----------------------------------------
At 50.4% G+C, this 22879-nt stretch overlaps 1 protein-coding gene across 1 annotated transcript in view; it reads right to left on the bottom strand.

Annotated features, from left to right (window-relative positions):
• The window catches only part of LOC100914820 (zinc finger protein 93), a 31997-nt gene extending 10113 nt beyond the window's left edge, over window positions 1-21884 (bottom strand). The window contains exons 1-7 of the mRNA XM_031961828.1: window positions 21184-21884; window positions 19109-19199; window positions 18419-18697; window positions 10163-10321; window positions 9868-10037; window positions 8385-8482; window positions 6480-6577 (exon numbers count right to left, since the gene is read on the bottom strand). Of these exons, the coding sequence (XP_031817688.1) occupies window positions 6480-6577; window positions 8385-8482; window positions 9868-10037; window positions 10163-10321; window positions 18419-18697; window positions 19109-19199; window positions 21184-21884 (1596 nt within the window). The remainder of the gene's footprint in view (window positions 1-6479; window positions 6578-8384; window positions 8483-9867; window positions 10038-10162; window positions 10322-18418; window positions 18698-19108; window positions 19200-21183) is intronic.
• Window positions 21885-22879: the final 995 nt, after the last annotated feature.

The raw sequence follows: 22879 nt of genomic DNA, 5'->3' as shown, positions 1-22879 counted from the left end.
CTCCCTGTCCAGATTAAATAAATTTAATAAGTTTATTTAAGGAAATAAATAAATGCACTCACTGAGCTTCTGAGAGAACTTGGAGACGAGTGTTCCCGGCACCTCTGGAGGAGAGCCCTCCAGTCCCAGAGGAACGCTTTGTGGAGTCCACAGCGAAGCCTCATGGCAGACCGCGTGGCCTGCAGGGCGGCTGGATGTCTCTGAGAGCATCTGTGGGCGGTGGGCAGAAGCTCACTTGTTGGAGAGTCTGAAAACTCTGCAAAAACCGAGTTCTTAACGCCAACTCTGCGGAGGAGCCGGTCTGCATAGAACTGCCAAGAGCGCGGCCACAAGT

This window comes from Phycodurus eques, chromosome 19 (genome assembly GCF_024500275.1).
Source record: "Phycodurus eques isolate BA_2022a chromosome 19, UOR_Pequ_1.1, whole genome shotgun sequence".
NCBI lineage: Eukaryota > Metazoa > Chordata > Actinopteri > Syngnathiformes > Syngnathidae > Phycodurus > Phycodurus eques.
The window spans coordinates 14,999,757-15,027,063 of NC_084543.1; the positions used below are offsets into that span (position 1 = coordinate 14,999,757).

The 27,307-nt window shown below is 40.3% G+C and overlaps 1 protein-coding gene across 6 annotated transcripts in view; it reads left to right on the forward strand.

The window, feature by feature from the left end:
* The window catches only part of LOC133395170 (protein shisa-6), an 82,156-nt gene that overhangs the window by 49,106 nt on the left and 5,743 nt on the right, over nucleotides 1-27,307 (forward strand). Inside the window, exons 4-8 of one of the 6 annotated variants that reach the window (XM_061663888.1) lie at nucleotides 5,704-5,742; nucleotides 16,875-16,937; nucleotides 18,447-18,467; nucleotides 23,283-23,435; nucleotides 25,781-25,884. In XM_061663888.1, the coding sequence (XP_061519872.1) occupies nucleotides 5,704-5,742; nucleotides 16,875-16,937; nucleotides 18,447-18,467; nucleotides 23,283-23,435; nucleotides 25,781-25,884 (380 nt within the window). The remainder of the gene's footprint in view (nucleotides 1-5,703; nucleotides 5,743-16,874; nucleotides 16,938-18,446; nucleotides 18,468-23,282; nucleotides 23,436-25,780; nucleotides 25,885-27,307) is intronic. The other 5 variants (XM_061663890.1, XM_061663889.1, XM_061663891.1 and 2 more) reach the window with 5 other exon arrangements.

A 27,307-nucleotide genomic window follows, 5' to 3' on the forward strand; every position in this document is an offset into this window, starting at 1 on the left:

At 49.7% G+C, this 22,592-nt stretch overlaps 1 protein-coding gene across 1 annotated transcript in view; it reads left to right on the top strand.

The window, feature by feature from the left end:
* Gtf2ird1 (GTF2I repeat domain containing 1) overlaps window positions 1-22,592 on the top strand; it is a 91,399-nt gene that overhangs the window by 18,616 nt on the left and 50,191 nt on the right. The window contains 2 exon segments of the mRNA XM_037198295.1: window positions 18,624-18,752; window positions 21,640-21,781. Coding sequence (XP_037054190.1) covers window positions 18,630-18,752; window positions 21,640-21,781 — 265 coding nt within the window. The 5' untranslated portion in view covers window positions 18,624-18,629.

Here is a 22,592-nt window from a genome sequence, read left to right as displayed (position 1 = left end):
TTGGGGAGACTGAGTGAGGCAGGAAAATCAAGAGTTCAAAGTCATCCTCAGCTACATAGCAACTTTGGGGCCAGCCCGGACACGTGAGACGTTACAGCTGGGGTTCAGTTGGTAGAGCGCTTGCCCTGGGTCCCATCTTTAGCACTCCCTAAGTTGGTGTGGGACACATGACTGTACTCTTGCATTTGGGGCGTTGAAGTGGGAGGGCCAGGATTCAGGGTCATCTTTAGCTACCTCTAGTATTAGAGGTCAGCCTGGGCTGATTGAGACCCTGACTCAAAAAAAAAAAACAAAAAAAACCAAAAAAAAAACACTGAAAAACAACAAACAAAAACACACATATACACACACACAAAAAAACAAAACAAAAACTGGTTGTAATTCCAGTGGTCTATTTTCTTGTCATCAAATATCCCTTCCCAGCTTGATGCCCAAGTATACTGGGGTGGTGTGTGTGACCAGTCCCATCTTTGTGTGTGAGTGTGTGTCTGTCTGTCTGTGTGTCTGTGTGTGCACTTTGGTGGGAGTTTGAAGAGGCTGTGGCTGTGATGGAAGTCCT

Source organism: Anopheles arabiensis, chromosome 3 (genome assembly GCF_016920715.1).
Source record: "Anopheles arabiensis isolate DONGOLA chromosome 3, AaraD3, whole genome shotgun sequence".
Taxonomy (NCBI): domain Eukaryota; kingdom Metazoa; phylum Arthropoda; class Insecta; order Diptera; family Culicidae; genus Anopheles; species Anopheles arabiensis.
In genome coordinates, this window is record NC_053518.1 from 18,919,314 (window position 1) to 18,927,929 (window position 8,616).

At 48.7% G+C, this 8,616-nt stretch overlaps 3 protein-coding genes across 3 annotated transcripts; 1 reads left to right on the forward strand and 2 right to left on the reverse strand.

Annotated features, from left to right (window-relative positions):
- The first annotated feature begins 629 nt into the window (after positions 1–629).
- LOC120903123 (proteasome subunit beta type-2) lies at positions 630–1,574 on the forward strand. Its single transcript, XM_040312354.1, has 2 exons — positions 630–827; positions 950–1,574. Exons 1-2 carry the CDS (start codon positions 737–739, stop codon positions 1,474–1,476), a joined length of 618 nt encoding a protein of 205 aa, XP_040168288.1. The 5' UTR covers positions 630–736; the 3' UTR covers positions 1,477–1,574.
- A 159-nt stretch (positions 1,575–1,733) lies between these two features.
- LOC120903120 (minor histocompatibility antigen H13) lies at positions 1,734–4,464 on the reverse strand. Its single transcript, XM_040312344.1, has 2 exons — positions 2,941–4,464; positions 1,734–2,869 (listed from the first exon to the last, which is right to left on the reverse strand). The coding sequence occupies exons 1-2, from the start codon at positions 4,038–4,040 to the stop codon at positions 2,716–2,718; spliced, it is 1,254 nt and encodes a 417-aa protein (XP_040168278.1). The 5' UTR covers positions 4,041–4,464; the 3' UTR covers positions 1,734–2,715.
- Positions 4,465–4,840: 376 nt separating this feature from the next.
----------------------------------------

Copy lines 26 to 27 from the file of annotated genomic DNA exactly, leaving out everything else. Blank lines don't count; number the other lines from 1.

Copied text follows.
- The first annotated feature begins 629 nt into the window (after positions 1–629).
- LOC120903123 (proteasome subunit beta type-2) lies at positions 630–1,574 on the forward strand. Its single transcript, XM_040312354.1, has 2 exons — positions 630–827; positions 950–1,574. Exons 1-2 carry the CDS (start codon positions 737–739, stop codon positions 1,474–1,476), a joined length of 618 nt encoding a protein of 205 aa, XP_040168288.1. The 5' UTR covers positions 630–736; the 3' UTR covers positions 1,477–1,574.